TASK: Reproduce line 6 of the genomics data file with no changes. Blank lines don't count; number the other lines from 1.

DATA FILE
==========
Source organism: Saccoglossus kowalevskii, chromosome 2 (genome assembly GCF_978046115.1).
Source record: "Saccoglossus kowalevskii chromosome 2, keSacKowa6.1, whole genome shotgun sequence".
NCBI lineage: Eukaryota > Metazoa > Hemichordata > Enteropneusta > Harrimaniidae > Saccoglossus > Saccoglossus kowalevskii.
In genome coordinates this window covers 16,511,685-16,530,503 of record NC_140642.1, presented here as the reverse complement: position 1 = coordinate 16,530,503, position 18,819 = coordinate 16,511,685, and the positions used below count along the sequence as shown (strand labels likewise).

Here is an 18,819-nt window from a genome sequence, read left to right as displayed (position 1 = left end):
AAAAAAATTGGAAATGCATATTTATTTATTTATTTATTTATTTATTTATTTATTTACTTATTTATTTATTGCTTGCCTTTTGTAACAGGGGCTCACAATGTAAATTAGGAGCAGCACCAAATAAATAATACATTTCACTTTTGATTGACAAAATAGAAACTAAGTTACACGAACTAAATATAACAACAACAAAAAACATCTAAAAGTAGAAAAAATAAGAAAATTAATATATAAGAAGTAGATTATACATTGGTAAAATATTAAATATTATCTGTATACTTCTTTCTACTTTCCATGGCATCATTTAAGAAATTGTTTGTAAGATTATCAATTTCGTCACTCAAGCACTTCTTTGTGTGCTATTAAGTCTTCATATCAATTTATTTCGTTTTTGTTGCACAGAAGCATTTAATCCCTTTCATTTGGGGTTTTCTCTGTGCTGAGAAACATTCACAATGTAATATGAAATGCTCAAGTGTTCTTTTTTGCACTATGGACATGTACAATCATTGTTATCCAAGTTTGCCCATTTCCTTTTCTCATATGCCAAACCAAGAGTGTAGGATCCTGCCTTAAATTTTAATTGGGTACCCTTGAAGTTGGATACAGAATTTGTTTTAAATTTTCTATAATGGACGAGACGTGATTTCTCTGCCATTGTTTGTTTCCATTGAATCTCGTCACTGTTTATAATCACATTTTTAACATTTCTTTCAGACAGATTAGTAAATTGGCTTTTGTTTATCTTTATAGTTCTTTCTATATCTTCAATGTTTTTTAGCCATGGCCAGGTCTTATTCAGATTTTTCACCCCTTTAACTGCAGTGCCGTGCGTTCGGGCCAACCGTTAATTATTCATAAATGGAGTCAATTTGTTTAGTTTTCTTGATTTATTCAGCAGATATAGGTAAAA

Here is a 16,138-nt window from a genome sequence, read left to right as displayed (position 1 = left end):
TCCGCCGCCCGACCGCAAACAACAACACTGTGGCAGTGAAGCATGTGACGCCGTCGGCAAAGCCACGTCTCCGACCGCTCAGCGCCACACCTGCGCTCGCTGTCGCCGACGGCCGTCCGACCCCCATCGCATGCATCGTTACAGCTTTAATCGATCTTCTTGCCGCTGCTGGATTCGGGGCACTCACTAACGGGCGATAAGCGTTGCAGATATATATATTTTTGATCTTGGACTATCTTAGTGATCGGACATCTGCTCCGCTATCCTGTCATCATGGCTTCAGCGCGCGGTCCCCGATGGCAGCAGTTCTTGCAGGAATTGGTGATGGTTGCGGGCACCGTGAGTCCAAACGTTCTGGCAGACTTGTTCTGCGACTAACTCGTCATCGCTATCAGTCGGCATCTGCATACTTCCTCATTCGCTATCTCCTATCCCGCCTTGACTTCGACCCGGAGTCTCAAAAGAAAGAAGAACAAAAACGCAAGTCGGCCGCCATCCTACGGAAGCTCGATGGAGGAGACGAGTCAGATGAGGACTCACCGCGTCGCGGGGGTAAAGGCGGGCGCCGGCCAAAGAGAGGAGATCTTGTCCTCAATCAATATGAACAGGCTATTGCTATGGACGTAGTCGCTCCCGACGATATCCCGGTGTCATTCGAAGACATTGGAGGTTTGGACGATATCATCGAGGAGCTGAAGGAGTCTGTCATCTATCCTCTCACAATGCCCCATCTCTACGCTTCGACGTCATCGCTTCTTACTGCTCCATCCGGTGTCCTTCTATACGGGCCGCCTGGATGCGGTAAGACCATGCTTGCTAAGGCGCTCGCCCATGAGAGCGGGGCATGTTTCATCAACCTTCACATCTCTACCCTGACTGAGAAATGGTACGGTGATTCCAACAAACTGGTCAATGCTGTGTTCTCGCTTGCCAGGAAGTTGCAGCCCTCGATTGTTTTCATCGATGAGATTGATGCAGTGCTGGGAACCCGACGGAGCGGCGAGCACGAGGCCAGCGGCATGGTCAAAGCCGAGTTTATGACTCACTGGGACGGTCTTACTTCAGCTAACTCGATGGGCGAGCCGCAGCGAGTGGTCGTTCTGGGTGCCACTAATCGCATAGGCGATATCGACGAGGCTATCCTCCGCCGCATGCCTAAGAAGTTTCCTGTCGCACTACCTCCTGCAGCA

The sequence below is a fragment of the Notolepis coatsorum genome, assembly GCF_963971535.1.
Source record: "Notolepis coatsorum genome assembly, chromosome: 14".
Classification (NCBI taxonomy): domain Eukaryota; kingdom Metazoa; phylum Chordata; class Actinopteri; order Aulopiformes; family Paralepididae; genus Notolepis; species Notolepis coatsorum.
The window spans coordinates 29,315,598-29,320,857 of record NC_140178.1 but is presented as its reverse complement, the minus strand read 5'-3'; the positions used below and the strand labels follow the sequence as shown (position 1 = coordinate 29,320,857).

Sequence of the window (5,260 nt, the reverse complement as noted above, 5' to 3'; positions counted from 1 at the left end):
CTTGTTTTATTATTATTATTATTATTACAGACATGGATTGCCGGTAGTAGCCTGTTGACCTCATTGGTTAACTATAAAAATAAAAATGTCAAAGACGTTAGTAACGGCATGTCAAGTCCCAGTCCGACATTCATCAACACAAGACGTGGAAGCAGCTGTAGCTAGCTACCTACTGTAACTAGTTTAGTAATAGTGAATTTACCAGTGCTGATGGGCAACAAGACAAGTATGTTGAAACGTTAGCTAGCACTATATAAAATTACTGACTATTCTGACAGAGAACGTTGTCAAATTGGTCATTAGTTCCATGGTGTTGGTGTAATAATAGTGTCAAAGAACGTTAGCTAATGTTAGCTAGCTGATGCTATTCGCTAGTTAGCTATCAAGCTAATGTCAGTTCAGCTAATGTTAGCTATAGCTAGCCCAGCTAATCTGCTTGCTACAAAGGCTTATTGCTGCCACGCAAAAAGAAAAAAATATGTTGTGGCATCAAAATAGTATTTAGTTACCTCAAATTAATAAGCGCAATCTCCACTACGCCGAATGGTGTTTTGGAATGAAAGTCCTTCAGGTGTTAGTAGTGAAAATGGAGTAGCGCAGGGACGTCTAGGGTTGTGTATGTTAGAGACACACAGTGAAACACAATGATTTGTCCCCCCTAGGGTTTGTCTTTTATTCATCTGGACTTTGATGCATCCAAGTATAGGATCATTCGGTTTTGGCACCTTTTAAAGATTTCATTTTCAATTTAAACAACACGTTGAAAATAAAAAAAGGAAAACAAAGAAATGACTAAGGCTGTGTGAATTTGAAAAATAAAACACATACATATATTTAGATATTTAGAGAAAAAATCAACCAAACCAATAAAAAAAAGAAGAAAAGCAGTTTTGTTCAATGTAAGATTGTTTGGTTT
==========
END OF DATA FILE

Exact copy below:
AAAAAAATTGGAAATGCATATTTATTTATTTATTTATTTATTTATTTATTTATTTACTTATTTATTTATTGCTTGCCTTTTGTAACAGGGGCTCACAATGTAAATTAGGAGCAGCACCAAATAAATAATACATTTCACTTTTGATTGACAAAATAGAAACTAAGTTACACGAACTAAATATAACAACAACAAAAAACATCTAAAAGTAGAAAAAATAAGAAAATTAATATATAAGAAGTAGATTATACATTGGTAAAATATTAAATATTATCTGTATACTTCTTTCTACTTTCCATGGCATCATTTAAGAAATTGTTTGTAAGATTATCAATTTCGTCACTCAAGCACTTCTTTGTGTGCTATTAAGTCTTCATATCAATTTATTTCGTTTTTGTTGCACAGAAGCATTTAATCCCTTTCATTTGGGGTTTTCTCTGTGCTGAGAAACATTCACAATGTAATATGAAATGCTCAAGTGTTCTTTTTTGCACTATGGACATGTACAATCATTGTTATCCAAGTTTGCCCATTTCCTTTTCTCATATGCCAAACCAAGAGTGTAGGATCCTGCCTTAAATTTTAATTGGGTACCCTTGAAGTTGGATACAGAATTTGTTTTAAATTTTCTATAATGGACGAGACGTGATTTCTCTGCCATTGTTTGTTTCCATTGAATCTCGTCACTGTTTATAATCACATTTTTAACATTTCTTTCAGACAGATTAGTAAATTGGCTTTTGTTTATCTTTATAGTTCTTTCTATATCTTCAATGTTTTTTAGCCATGGCCAGGTCTTATTCAGATTTTTCACCCCTTTAACTGCAGTGCCGTGCGTTCGGGCCAACCGTTAATTATTCATAAATGGAGTCAATTTGTTTAGTTTTCTTGATTTATTCAGCAGATATAGGTAAAA